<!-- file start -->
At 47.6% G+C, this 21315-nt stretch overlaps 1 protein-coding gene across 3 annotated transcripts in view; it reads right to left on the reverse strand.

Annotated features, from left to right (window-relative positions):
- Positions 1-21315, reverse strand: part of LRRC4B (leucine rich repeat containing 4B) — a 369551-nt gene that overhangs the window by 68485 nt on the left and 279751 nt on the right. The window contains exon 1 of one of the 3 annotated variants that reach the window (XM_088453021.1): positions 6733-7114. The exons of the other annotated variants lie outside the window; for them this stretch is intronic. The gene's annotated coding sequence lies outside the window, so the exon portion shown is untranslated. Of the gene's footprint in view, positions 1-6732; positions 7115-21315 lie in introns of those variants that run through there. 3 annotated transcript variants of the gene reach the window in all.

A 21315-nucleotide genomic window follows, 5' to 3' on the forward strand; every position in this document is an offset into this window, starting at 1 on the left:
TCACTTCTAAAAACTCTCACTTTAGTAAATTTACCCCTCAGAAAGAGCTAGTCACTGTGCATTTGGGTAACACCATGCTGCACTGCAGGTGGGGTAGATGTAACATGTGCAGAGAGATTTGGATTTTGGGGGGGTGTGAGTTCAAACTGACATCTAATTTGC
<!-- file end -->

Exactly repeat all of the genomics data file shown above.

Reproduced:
At 47.6% G+C, this 21315-nt stretch overlaps 1 protein-coding gene across 3 annotated transcripts in view; it reads right to left on the reverse strand.

Annotated features, from left to right (window-relative positions):
- Positions 1-21315, reverse strand: part of LRRC4B (leucine rich repeat containing 4B) — a 369551-nt gene that overhangs the window by 68485 nt on the left and 279751 nt on the right. The window contains exon 1 of one of the 3 annotated variants that reach the window (XM_088453021.1): positions 6733-7114. The exons of the other annotated variants lie outside the window; for them this stretch is intronic. The gene's annotated coding sequence lies outside the window, so the exon portion shown is untranslated. Of the gene's footprint in view, positions 1-6732; positions 7115-21315 lie in introns of those variants that run through there. 3 annotated transcript variants of the gene reach the window in all.

A 21315-nucleotide genomic window follows, 5' to 3' on the forward strand; every position in this document is an offset into this window, starting at 1 on the left:
TCACTTCTAAAAACTCTCACTTTAGTAAATTTACCCCTCAGAAAGAGCTAGTCACTGTGCATTTGGGTAACACCATGCTGCACTGCAGGTGGGGTAGATGTAACATGTGCAGAGAGATTTGGATTTTGGGGGGGTGTGAGTTCAAACTGACATCTAATTTGC